If the Dancer Dances is a documentary directed by Maia Weschler and produced by Lise Friedman, focused on the Stephen Petronio Company’s reconstruction of Merce Cunningham’s “The Rainforest.”. (BV: 3.5/5)
Review by Intern Beatrice Viri
To celebrate the deceased choreographer Mercier “Merce” Cunningham’s impact on modern dance, the Stephen Petronio Company honors his legacy by performing one of his most iconic and enigmatic works, “The Rainforest.” If the Dancer Dances follows a chronological timeline of Petronio’s talented dancers and their intense practices as they prepare for their premiere at the Joyce Theater in NYC. Instructors who worked under Cunningham drill his expertise into Petronio’s performers, and they speak of their struggles with adapting to a completely different style of dance after performing for Petronio’s company for so long. Along with Petronio’s cast, however, are Cunningham’s old colleagues and those familiar with this particular piece, as well as archival footage of his old performances. The question of how to preserve the art of dance as time progresses is asked in a carefully constructed, dynamic documentary for all appreciators of performance art.
If the Dancer Dances has a high production value, above all else — the shots are of incredibly high quality, and the score is dramatic and trance-like, moving with the motions of the dancers and adrenaline-pumping during climactic scenes. It’s indisputably gorgeous and a well put together film — the editors (Mary Manhardt, Adam Zucker, Kent Bassett) and cinematographers did incredible, visually appealing work.
However, the subject itself is very niche. Unless you have a background in dance or are familiar with Cunningham’s work, I feel that many of the nuances and little details will go over the average moviegoer’s head. The lead dance instructor mentions that she is an Aries, a seemingly offhand little quip, but the documentary helped feed the stereotype. In astrology, Aries are known for being extreme perfectionists, and the instructor constantly nitpicked at details that others thought were individualistic quirks—and aspects that most people, like me, probably wouldn’t ever notice. I’m unsure if this was included by the filmmakers on purpose, but it framed her in a bad light.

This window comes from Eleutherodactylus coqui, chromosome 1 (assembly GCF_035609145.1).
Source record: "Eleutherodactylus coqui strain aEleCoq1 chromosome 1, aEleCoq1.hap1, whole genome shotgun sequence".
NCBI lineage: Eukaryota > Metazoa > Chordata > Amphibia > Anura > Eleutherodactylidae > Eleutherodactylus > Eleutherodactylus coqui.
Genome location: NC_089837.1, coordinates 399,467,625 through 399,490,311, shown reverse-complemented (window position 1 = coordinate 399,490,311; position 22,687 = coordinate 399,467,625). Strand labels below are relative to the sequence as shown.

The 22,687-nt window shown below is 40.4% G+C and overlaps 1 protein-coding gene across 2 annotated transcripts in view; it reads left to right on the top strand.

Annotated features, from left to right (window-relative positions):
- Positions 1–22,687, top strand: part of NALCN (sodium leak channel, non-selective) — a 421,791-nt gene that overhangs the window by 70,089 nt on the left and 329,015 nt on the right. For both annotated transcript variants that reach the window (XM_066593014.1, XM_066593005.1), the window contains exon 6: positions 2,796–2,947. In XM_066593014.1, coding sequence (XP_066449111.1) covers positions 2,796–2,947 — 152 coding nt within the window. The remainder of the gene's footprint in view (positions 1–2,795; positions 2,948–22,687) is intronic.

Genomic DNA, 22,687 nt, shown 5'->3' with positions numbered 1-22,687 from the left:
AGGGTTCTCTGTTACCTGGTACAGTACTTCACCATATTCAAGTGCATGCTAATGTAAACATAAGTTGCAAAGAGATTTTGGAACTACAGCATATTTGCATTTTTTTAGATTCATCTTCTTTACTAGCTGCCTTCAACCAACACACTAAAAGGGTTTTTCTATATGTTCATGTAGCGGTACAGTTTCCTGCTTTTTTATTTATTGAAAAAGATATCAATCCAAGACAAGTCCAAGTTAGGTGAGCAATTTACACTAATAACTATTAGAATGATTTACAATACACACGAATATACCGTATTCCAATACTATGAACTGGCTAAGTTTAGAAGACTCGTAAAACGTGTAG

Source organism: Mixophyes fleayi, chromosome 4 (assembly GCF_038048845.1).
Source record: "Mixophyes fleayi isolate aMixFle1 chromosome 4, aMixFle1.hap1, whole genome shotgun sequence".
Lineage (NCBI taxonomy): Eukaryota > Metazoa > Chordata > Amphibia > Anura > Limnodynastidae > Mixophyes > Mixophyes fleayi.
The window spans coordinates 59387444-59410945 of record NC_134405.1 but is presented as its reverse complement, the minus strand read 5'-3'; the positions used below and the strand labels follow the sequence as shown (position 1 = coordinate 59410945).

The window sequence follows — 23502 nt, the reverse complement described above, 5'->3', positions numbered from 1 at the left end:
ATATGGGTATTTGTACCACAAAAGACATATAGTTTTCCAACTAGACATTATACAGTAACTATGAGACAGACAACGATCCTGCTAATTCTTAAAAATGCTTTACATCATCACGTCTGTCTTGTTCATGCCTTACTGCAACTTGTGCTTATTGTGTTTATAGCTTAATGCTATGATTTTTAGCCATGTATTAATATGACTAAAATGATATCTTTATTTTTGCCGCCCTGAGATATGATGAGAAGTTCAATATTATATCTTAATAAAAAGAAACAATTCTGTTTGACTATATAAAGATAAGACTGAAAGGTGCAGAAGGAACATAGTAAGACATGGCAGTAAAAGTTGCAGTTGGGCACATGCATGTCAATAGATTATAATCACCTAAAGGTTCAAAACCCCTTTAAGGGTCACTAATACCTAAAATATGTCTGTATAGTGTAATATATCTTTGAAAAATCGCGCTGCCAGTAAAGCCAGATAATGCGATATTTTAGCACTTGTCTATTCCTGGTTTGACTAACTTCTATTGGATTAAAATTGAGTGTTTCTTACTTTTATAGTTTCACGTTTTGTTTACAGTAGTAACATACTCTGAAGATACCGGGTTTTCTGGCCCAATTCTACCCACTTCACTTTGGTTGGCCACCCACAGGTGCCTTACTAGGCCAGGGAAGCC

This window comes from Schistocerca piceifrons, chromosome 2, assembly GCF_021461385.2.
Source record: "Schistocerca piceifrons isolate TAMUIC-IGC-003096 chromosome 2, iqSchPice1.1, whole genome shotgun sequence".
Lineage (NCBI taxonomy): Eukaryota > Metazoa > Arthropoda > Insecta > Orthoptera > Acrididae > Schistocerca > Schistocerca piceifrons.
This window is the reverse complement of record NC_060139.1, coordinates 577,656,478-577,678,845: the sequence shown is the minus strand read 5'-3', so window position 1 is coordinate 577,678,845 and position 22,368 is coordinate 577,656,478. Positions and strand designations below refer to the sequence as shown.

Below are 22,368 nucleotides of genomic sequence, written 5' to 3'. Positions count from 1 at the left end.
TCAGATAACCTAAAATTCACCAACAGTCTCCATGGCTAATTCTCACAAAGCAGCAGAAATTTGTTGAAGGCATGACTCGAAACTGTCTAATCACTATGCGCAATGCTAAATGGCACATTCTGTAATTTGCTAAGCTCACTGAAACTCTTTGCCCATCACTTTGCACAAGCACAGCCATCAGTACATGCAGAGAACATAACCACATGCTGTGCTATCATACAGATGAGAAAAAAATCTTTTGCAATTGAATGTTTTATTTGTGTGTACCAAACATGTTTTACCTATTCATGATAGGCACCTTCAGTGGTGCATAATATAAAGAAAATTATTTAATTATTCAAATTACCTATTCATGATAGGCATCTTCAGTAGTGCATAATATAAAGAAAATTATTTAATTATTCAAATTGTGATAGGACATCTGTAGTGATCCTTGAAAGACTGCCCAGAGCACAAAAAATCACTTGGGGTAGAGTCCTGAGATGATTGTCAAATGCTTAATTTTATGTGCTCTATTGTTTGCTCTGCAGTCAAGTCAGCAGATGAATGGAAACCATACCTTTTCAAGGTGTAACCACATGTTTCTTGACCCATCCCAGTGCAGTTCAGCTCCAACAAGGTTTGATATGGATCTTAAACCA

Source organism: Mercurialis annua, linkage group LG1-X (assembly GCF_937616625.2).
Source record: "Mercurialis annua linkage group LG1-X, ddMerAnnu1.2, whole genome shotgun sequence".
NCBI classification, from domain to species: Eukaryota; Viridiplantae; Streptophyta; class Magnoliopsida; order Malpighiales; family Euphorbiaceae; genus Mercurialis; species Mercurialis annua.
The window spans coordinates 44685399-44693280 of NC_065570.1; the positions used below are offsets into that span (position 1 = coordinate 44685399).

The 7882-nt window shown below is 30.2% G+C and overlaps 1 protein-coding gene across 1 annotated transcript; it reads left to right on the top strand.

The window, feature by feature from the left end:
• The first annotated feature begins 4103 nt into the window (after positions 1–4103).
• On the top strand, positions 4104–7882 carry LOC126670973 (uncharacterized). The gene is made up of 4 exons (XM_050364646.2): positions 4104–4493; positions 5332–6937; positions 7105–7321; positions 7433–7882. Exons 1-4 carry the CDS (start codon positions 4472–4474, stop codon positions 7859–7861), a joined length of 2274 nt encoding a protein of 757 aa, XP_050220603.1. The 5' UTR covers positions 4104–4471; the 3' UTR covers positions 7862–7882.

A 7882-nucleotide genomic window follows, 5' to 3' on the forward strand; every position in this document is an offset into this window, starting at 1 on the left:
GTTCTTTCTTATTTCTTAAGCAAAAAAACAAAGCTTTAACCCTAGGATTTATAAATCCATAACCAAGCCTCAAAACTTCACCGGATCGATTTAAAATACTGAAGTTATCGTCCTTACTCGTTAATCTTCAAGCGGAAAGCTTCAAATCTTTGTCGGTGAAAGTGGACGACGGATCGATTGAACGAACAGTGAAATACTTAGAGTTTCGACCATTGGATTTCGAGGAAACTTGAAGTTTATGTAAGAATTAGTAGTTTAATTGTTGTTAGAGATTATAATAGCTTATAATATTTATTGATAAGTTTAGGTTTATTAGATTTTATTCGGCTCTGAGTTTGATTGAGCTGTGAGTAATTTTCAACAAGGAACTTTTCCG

Admittedly, however, I didn’t start taking interest until one of the lead dancers, Dava, spoke about the political and racial implications of her appearance in the dance—how, as an African-American female, the performance was groundbreaking for representation. Modern dance is an art that historically has been mostly accessible to affluent white people, so every step is still an important breakthrough. Though one of Cunningham’s former dancers (Gus Solomons Jr.) was a black male, a segment in the film explains that Cunningham had never used any female dancer of color. Ironically, despite Cunningham’s innovative vision with his own form, his beliefs about dance were strictly traditional. A female of color had never “fit his vision,” so Dava’s mere presence is significant in itself. In my opinion, that moment was the climax of the film as it brought a very relevant issue to light, and after Dava’s interview the following buildup as the dancers were also nearing their final performance became a lot more engaging.
All together, If the Dancer Dances truly is a beautiful film, though probably most suited for those with interest in the abstractness of modern dance. Even so, those with a penchant for art will at least be able to appreciate it.
© Beatrice Viri (4/25/19) FF2 Media
Does If the Dancer Dances pass the Bechdel-Wallace test?
Yes —-the main instructor, who is female, gives pointers to the dancers, and Dava actively partakes in discussion as welll.